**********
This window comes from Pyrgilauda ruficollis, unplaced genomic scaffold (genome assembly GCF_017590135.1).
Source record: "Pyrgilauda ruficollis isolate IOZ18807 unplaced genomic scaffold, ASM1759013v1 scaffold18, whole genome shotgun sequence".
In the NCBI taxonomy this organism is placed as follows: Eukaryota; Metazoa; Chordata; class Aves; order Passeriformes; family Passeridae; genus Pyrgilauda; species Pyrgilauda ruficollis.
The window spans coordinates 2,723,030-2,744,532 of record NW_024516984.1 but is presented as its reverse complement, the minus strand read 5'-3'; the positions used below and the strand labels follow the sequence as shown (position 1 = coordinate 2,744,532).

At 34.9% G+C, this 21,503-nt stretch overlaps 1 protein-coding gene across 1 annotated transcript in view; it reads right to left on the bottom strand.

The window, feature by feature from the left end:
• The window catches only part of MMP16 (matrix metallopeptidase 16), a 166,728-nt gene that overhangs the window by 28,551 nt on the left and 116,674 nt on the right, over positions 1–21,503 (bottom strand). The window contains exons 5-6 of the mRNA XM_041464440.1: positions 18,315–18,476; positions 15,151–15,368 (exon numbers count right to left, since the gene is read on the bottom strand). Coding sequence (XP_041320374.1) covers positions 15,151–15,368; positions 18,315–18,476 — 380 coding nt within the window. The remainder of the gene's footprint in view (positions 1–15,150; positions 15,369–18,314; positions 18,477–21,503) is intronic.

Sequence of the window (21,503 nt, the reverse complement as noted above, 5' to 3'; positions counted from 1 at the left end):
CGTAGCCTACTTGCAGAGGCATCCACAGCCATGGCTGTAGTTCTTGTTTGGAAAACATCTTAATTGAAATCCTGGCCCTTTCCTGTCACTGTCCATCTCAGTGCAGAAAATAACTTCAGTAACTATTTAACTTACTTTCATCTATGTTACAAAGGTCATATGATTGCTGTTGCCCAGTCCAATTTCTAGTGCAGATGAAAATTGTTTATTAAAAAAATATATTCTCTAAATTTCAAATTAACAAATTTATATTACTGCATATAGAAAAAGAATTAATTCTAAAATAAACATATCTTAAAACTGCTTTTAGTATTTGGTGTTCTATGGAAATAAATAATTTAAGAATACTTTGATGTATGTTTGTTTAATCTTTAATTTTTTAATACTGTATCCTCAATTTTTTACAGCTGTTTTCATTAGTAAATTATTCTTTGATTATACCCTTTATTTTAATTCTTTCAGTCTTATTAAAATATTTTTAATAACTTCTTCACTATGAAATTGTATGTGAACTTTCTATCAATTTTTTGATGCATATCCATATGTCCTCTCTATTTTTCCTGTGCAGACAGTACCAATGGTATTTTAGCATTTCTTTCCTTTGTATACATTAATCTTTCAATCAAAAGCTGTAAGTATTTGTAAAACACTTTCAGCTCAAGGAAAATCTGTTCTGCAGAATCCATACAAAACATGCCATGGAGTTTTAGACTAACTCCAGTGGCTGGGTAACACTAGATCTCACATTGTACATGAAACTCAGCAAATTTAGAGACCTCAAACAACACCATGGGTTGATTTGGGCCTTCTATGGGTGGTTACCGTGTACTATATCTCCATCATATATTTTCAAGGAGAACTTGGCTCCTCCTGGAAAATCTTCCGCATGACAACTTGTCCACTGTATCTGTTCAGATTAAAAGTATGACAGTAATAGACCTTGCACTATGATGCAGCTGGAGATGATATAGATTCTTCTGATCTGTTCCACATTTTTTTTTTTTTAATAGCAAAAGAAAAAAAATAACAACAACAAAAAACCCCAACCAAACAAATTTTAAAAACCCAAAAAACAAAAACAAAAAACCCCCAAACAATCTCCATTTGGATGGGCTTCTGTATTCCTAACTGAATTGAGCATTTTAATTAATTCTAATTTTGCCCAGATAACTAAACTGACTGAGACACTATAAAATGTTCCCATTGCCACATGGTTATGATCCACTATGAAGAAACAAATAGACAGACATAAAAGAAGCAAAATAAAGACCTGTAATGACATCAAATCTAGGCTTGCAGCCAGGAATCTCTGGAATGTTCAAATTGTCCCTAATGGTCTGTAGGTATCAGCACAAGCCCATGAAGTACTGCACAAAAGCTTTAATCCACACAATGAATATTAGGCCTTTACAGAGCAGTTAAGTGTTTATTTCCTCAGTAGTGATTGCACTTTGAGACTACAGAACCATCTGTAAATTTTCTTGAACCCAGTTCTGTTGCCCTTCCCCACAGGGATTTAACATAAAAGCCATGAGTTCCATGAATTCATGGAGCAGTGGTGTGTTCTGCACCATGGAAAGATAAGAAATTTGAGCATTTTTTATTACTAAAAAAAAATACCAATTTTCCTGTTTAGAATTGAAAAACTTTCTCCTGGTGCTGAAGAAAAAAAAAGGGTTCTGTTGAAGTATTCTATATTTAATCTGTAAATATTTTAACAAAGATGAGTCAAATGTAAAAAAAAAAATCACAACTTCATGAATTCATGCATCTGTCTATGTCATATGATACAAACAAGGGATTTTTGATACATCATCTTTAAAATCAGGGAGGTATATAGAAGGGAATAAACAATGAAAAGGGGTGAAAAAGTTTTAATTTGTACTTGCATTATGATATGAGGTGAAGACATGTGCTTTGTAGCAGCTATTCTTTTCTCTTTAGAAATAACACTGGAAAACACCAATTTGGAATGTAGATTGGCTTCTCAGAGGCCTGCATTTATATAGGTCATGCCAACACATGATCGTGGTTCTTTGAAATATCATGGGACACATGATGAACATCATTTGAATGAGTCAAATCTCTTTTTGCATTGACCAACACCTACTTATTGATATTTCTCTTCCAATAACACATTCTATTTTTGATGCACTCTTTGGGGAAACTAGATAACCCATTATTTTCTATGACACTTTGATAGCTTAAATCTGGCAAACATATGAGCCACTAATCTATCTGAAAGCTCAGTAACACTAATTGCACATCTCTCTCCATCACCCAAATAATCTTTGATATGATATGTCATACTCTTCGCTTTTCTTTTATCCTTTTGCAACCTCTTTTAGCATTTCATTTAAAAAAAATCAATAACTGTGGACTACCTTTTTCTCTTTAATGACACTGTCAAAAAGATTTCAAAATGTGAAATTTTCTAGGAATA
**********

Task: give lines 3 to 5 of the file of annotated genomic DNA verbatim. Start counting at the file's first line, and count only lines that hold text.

In the NCBI taxonomy this organism is placed as follows: Eukaryota; Metazoa; Chordata; class Aves; order Passeriformes; family Passeridae; genus Pyrgilauda; species Pyrgilauda ruficollis.
The window spans coordinates 2,723,030-2,744,532 of record NW_024516984.1 but is presented as its reverse complement, the minus strand read 5'-3'; the positions used below and the strand labels follow the sequence as shown (position 1 = coordinate 2,744,532).

At 34.9% G+C, this 21,503-nt stretch overlaps 1 protein-coding gene across 1 annotated transcript in view; it reads right to left on the bottom strand.